So I tell myself, It’s just the dry season. Don’t worry. You’ve lived through enough dry seasons to know this will pass. The rains will come. Hang on.

Everything, King David’s son wrote, has a season, and every season has a purpose (Ecclesiastes 3:1-11). God, says Solomon, “hath made every thing beautiful in his time” (verse 11).

I returned to the duck pond this week to see that water is now being pumped into it. I stood for a long time at the fence, watching the ducks happily wade, ankle-deep, in their pond, patiently waiting for it to fill up. This gave me hope.

You can see the water flowing in, on the right

~ ~ ~ ~ ~ ~ ~

For more about Caminos de Agua, go to: https://caminosdeagua.org/.

For more about the botanical gardens at El Charco, go to: www.blog.bonnieleeblack.com/starship/

For more about the duck pond near Fabrica la Aurora, go to: www.blog.bonnieleeblack.com/something-about-ducks/

14 thoughts on “Dry Seasons”

  1. Bonnie, I was at the Fabrica duck pond the week before last, and observed municipal workers draining and cleaning the pond of accumulated algae and muck. Normal maintenance!

  2. Thank you Bonnie. An interesting read. As a former registered dietitian, issues of access to water, drinking water, and the work of Caminos de Agua, are passion issues to me.

    1. Thank YOU, Lyn. I know how passionate you are about Caminos de Agua. I hope all of my WOW readers go to their website (given at the end of my post) to learn more about their great work and the fuller story about water issues in this area.

  3. Weather is something over which we have the least control and yet the most resistance. I liked your reminder that “It’s just the dry season. … You’ve lived through enough dry seasons to know this will pass. The rains will come.” Whenever I go through a low period, I remind myself that all gardens need fallow periods, so the soil can rest and gain nutrients. We all have our ways of acclimating to the weather, don’t we?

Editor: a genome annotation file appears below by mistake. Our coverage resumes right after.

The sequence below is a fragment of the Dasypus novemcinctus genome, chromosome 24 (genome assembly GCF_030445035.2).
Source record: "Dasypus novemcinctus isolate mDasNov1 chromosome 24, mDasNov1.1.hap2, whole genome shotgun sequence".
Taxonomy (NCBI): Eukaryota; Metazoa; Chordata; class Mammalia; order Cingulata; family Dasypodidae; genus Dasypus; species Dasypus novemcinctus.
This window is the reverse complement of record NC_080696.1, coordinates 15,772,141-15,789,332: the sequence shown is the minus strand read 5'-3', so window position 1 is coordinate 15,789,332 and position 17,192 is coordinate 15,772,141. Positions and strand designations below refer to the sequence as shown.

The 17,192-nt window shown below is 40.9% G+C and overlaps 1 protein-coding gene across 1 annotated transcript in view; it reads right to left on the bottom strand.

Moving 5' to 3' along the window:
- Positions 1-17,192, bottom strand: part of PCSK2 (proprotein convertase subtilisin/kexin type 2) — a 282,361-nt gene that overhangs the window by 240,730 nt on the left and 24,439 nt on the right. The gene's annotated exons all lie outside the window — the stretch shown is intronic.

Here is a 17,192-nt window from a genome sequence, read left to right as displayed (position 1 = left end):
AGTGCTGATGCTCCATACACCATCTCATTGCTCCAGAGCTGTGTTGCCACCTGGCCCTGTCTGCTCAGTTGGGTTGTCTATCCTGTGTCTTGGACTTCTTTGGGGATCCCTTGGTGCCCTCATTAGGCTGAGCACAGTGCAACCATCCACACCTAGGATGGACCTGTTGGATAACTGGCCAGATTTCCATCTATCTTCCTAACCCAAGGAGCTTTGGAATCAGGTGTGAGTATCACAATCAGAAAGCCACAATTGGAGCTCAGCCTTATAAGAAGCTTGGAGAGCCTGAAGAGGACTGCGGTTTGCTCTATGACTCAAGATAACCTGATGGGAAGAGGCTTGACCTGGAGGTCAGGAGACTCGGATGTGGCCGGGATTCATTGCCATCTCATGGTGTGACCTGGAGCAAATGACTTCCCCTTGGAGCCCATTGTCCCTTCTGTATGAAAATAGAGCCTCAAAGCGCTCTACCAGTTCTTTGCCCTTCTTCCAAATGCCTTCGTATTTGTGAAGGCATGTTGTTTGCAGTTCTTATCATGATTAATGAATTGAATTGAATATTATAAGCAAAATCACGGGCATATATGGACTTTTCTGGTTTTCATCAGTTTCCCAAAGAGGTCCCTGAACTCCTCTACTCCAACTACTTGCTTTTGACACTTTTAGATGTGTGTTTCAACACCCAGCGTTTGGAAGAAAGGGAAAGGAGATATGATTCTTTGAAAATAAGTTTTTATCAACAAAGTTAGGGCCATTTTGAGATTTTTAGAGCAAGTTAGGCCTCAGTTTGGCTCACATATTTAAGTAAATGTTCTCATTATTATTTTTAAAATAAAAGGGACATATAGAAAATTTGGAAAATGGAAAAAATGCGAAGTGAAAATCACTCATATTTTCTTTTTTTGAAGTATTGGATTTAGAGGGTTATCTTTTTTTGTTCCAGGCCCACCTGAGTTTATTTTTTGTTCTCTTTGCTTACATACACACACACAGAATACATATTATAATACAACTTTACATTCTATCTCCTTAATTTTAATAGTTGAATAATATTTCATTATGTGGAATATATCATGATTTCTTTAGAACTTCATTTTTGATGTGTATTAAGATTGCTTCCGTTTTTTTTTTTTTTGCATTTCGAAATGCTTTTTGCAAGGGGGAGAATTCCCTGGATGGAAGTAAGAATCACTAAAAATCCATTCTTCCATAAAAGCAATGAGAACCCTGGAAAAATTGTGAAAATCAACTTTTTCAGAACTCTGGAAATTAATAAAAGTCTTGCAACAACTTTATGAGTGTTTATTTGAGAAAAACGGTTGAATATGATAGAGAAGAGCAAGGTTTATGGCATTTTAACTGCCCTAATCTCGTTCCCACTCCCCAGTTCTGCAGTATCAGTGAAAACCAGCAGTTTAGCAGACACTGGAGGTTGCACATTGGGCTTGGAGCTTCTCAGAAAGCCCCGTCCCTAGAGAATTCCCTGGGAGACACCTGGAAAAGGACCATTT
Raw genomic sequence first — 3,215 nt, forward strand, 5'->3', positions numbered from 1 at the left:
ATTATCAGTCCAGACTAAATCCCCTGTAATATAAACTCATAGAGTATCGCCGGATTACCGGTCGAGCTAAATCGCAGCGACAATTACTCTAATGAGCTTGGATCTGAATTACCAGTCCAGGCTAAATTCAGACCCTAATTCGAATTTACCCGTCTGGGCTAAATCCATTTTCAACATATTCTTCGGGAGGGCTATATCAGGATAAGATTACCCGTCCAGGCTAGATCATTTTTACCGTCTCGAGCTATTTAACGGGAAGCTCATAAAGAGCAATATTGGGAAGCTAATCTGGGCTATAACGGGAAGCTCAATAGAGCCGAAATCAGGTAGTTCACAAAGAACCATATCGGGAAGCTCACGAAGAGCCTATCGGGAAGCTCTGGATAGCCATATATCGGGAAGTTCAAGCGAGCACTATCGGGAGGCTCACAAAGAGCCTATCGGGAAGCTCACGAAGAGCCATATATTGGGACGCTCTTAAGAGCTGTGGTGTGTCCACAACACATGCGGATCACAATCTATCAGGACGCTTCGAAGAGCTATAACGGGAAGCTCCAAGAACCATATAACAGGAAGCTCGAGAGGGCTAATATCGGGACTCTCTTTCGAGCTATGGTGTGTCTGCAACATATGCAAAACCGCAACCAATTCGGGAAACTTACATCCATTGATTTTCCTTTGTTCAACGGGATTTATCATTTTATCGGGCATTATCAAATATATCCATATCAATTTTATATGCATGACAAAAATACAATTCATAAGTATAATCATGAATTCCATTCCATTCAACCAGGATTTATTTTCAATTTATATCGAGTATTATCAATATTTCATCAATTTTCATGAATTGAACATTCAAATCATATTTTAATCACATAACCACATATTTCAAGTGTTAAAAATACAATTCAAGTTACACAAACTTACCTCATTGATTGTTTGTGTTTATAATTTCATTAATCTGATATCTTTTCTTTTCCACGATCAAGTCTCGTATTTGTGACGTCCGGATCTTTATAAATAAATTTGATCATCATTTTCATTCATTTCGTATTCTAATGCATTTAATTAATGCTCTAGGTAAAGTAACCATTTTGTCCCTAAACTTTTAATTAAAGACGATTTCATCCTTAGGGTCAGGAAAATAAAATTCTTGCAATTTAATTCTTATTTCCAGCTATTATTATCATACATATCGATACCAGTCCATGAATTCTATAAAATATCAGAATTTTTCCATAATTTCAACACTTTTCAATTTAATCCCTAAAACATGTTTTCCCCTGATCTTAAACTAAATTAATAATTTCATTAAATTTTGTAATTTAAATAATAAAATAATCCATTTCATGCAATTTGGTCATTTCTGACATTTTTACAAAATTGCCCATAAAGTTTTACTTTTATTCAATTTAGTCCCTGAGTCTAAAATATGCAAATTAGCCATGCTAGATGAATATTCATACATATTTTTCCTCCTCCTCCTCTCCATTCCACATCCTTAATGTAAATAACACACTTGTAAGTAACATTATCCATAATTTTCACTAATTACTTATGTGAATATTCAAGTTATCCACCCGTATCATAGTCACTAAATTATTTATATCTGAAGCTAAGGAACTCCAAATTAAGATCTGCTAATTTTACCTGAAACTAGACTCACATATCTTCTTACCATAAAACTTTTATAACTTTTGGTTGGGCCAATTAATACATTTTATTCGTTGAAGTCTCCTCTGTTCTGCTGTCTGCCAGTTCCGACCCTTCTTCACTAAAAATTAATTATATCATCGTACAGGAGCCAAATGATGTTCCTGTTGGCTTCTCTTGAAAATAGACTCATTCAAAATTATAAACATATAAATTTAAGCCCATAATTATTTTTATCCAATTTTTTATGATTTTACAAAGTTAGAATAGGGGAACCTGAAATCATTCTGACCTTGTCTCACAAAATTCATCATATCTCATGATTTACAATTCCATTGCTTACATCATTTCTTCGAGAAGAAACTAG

4. Your observation makes sense yo me. We have been on “pause” for so long and creativity suffers the most. Let’s all hope the water flows again and soon, so we can feel afloat and buoyant once again.

    1. You’ve been bearing up so bravely this past year, Michael dear. Those of you in the performing arts in NYC have been especially hard hit by this pandemic. I applaud your strength and resilience. Yes, this dry season will end. Hang on!

  5. Having lived for eighteen years overlooking the reservoir Obraje at the bottom of the Charco, I can attest to the fact that it does dry out some years. When I first moved to SMA and looked out at the reservoir, there were trees in the middle but then a few years later when it was dry enough to walk across I saw many people come and cut down the trunks and trees for firewood for cooking. A few weeks after the rains come in June,
    it will be full again and then if they open the gates up in the Charco at some point, there will be a waterfall coming down the
    side of the cliff that will flow into the reservoir! It is a magical and beautiful sight and sound. I miss that experience as I moved from that house three years ago.

  6. Dear Bon,

    I hope the reservoir fills up too. I feel like I live in a country where there are enough deniers to ensure nothing will ever be done about climate change. Not as long as there is money to be made destroying the earth and money to be spent bribing the powerful. In a world where corporations don’t care if people live or die, I don’t see much hope for ducks.


    1. It does get disheartening, doesn’t it, dear Paul. My little sliver of good news, though, is that I walked by the duck pond earlier today to see that the pond has been refilled with fresh water and the ducks are delighted, paddling around like mini river boats. Made my day. Love to you, BB xx